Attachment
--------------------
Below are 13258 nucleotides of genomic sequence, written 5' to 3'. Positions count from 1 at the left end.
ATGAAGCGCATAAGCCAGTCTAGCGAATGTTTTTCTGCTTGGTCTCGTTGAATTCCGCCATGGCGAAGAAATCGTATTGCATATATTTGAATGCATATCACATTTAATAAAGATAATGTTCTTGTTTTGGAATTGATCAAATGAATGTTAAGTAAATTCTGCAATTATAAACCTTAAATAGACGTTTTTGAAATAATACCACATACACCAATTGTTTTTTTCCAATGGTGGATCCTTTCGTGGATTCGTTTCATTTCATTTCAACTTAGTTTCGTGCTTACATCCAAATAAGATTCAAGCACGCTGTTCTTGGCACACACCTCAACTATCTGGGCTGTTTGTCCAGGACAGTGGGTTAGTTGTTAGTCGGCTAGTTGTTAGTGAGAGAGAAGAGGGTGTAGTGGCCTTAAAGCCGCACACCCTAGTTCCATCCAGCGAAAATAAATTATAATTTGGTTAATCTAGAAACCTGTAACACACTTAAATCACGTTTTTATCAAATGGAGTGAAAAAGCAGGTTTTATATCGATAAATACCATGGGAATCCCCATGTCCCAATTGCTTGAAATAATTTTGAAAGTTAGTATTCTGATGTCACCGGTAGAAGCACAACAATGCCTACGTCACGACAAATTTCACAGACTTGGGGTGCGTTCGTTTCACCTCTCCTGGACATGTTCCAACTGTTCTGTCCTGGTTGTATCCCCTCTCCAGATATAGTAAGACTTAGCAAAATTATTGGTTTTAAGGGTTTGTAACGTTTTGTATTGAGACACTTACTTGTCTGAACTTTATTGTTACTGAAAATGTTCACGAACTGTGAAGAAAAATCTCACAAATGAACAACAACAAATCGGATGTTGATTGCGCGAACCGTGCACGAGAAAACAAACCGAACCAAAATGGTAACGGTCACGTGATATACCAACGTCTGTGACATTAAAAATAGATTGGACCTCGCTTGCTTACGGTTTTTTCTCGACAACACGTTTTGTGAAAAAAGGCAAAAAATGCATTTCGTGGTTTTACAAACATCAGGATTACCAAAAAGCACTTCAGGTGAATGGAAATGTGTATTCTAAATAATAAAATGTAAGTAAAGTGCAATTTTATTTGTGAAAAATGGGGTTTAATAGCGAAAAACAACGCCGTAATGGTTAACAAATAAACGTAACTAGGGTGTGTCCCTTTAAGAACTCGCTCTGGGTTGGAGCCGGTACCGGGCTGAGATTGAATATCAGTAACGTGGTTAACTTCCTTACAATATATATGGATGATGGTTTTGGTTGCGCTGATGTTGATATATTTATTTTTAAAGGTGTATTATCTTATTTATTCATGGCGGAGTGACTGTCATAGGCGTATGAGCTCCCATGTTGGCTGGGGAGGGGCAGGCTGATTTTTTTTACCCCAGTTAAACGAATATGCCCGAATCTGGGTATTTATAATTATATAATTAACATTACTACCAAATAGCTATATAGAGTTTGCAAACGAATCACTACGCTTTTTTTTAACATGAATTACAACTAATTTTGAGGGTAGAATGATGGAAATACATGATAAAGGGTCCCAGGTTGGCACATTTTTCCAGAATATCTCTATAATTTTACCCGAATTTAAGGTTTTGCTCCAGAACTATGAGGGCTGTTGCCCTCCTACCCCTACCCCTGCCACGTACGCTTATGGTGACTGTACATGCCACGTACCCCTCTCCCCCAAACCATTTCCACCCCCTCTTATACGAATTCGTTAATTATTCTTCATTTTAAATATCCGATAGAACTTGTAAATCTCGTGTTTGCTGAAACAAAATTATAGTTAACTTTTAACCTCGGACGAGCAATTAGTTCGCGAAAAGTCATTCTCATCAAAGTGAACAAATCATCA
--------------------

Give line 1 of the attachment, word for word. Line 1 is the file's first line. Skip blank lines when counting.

Below are 13258 nucleotides of genomic sequence, written 5' to 3'. Positions count from 1 at the left end.